ByteSync version 2022.3 was released a few weeks ago and it includes two major new features:
- Session Profiles, which allow you to launch sessions from predefined templates
- Trusted Clients, which allow to recognize the identity of already known clients to increase the security provided by End-to-End Encryption.
It is now possible to save the runtime settings of a Cloud Session or Local Session and quickly launch sessions based on those settings.
Session Profiles are suitable for recurring synchronization and backup tasks, as they save the user from setting up the session and waiting during the Data Inventory phase, and then setting up and running the Data Synchronization.
Saved Session Profiles can be launched from the ByteSync Home page with three different execution modes:
- The Synchronization mode loads the Session Settings, launches the Data Inventory, loads the Synchronization Rules and then launches the Data Synchronization.
- The Inventory mode loads the Session Settings, starts the Data Inventory and loads the Synchronization Rules.
- The operation of the Details mode depends on the type of profile.
In the case of a Local Session Profile, a pre-configured Local Session is opened. The user will be able to change the settings and then run the Data Inventory manually.
In the case of a Cloud Session Profile, a page similar to a Cloud Session Lobby is displayed to show the profile settings, but the Cloud Session is not automatically launched.
Other differences between the profile types are presented below.
ByteSync is a file synchronization program available on Windows, Linux and macOS.
Up to 5 local and remote computers can connect to compare and synchronize their data with flexibility, control and security.
ByteSync uses delta copying to transfer only the differences between files and provides excellent transfer performance.
Local Session Profiles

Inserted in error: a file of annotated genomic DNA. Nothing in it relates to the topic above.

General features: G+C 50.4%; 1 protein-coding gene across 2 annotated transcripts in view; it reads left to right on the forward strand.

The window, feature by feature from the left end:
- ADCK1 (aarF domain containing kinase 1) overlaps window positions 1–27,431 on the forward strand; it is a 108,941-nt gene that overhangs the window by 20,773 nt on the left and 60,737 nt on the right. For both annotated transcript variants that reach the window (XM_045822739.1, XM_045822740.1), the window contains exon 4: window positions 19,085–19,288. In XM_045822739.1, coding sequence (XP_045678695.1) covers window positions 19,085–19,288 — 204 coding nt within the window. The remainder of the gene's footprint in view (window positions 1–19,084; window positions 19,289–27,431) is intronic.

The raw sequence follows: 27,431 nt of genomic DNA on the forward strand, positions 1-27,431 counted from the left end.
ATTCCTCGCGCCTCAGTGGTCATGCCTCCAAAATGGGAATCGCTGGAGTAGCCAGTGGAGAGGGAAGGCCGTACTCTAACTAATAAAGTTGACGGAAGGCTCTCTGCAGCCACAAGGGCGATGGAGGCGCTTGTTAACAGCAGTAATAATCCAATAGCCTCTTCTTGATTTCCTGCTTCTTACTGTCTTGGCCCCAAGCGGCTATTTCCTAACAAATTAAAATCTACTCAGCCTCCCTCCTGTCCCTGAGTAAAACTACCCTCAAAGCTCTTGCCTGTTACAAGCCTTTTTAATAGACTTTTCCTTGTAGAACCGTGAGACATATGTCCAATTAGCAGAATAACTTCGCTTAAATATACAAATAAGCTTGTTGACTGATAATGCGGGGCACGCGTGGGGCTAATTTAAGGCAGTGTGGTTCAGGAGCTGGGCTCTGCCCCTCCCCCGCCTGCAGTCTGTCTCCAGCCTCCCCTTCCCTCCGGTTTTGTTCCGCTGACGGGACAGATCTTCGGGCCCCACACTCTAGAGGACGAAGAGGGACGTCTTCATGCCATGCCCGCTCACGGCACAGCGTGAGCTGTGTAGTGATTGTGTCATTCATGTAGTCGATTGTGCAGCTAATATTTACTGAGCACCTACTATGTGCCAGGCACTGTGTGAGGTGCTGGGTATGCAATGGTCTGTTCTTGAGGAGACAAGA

ByteSync’s management of Local Session Profiles is similar to what other data synchronization software usually offers. Once the Local Session settings are set correctly, the user saves the profile to a file on the machine.
Cloud Session Profiles
Managing Cloud Session Profiles has more constraints, as it is necessary to coordinate Session Members when registering and executing the profile, while ensuring data security and privacy.
Registration of a Cloud Session Profile is done only upon request of the First Member of the Session. Following this request, the profile will be saved on his machine and then transmitted, in an encrypted way, to the other Members of the Session. Everyone will have the possibility to accept or refuse the registration of the profile on their machine. It is necessary for each Session Member to agree to save the profile file on their machine in order for this Cloud Session Profile to be launched properly thereafter.
The file containing the profile data is encrypted on each of the machines with a symmetric encryption key specific to the profile. This key, stored only on the server, will be provided to clients who join a Cloud Session Lobby after the server checks the credentials provided. The server only holds control data on the profiles.
When a user launches a Cloud Session Profile, he or she joins a Cloud Session Lobby, dedicated to that profile, to wait until all expected clients have joined the lobby. When all Lobby Members are ready, security checks are performed between all clients to ensure that they are all Trusted Clients and that they have the appropriate credentials for that profile. Once these checks are complete, the Cloud Session is launched and each Lobby Member will join in turn.